France and Britain have been bickering again, this time about the chaos at the ferry ports over the weekend. The ‘clown’, as Emmanuel Macron reportedly dubbed Boris Johnson, may be on his way out, but there seems no end in sight to the circus that Anglo-French relations have become. Might that change with a new ringmaster in No. 10? Maybe, if Rishi Sunak wins the contest to become prime minister.
Sunak and Macron are similar in many ways beyond their background in finance; presentable and polished but, so say their detractors, ideologically shallow.
In this week’s Spectator Douglas Murray describes Sunak as resembling ‘someone who has floated to the top and rarely had to get his hands dirty with political debate, never mind political warfare’. Ditto Macron. The president doesn’t like to debate, or even to give interviews because, as he memorably declared in 2017, his thoughts are ‘too complex’ for ordinary mortals.
Something else that Macron appears to find unsettling are female politicians. So given a choice between Rishi Sunak and Liz Truss one suspects he would find the former easier to work with. Truss on the other hand would cause Macron discomfort; not on account of her intellect, but rather the subtle alteration in etiquette that a female PM would necessitate. He’s encountered other women in power, notably the former German chancellor Angela Merkel, with whom he enjoyed a warm and close partnership, even if they had the odd divergent view. Macron also had a respectful relationship with Johnson’s predecessor, Theresa May.
But these were older women, from the same generation as Macron’s wife, Brigitte. Women of his own generation – Truss is two years his senior – do not appear to be accorded the same respect. This has been noted in France, and a criticism often heard during Macron’s first term in office was that he ran his administration like a ‘boys’ club’.
The most powerful ministries – interior, economy, foreign, justice, education and (since 2020) health – were run by men, and among his 15 closest advisors there was but one woman. In March this year, Macron gave one of his rare interviews, to mark International Women’s Day, and readers of Elle magazine had the opportunity to pose their questions to the president. One accused him of paying lip service to promoting women’s issues, saying ‘we really have the impression of a boys’ club.’
But not now, surely? His new government is led by Élisabeth Borne, the first female PM in 30 years, the foreign minister is Catherine Colonna and Yaël Braun-Pivet is the first woman to be president of the National Assembly.
The current affairs magazine, Le Point, marked this transformation earlier this month with a column headlined ‘Macron: farewell to the boys’ club’. Or is it? The journalist expressed her scepticism that the president will change, quoting old friends of Macron who said: ‘Emmanuel has trouble working with women, it’s difficult for him’.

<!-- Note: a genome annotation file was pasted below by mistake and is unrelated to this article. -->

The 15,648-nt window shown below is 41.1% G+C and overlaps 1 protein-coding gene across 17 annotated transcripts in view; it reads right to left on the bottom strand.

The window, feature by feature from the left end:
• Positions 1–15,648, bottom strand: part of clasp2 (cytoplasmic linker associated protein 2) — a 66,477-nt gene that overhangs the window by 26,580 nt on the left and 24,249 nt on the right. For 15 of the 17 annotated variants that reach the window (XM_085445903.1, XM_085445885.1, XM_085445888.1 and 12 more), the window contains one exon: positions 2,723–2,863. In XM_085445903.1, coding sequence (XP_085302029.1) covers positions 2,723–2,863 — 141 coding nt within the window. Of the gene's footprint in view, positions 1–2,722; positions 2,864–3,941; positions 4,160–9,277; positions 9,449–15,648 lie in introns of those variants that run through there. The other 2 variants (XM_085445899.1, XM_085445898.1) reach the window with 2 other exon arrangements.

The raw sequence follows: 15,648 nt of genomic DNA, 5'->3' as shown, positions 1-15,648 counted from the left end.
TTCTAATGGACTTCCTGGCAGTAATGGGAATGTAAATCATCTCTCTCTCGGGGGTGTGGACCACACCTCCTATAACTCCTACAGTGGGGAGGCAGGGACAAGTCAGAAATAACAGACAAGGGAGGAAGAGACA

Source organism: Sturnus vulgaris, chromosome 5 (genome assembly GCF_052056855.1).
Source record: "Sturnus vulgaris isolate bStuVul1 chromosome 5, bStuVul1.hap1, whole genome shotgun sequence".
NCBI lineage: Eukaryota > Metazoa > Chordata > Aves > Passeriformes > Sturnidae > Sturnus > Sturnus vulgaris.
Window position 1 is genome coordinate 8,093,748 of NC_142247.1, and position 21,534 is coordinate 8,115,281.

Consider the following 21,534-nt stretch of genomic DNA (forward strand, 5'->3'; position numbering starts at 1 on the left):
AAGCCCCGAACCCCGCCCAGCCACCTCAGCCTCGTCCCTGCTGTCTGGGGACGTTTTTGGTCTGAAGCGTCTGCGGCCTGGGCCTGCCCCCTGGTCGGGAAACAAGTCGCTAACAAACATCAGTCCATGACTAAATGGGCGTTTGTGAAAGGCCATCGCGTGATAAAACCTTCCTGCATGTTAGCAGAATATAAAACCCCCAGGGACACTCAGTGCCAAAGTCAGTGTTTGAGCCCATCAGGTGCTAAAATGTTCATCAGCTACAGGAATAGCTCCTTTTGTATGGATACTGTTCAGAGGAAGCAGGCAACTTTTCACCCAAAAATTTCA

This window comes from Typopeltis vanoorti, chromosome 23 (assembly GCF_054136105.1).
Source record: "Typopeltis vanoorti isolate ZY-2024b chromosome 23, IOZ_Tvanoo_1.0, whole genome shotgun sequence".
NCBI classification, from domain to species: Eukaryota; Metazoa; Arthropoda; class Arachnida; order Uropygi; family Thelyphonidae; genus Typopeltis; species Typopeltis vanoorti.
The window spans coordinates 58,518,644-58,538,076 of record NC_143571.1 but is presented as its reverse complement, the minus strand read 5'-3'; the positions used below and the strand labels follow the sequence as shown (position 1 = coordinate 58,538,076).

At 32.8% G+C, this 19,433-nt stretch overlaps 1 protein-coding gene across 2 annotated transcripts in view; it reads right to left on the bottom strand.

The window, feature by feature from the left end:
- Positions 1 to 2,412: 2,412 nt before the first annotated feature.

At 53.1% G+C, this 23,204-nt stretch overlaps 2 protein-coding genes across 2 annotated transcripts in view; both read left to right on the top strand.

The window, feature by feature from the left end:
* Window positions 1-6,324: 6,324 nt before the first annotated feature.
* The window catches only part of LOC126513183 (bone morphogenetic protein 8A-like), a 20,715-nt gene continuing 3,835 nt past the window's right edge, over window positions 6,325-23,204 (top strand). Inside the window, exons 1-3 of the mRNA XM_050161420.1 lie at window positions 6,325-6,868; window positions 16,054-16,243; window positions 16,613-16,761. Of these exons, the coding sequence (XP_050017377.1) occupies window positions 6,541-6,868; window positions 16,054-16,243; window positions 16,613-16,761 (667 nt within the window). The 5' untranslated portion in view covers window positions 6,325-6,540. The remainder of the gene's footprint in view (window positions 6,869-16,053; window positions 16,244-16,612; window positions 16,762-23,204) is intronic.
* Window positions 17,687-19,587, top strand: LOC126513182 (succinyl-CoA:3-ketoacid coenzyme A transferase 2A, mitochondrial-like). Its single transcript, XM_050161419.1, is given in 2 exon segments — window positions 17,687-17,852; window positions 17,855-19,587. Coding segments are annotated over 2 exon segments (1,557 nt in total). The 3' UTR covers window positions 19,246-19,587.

Not long after Macron was elected president in 2017, he told Vanity Fair that he was a ‘late convert to feminism, but like all converts, I’m resolute’. In January this year, the magazine expressed its doubt about that declaration in a feature entitled ‘Has Emmanuel Macron a problem with intelligent women?’
For all his fine words about championing the feminist cause, concluded the magazine, ‘Macron has not taken advantage of his accession to power to open the door wide to women’.
One of the few female ministers throughout Macron’s presidency, Marlène Schiappa, conceded that: ‘Politics remains a giant boys’ club, even if, from time to time, a few intruders emerge’.
The same is true on the international stage. Macron’s friendship with Canadian premier Justin Trudeau has been described by the French media as a ‘bromance’, and he’s also on good terms with Mark Rutte, prime minister of the Netherlands.
With male leaders who don’t share his progressive outlook, Macron is almost gladiatorial. Who will forget his ‘white knuckle’ handshake with Donald Trump in 2017, when New York swagger met Gallic Machismo?
The testosterone always courses when Macron is in the presence of Vladimir Putin, and at the start of his presidency he emulated the Russian president’s penchant for striking macho poses. But France isn’t Russia and the mocking headlines when Macron turned up at an air base dressed as Tom Cruise from Top Gun persuaded him that he should stick to a suit.
Macron has acquired a reputation for talking down to his people – it’s been dubbed ‘Macronsplaining’. If he failed to soften his cocksure behaviour in the presence of Truss, he might leave himself open to accusations of ‘Mansplaining’, which wouldn’t do his progressive credentials much good.
The fact that Truss voted Remain might work in her favour in building a better relationship with Macron. His detestation of Brexit is well known and has been cited as the cause of a lot of the Anglo-French friction. But if Truss has been able to accept that her side lost why can’t Macron and his other Brexit-hating ministers such as Clément Beaune and Gabriel Attal? Perhaps it is time the little boys’ club stopped sulking.
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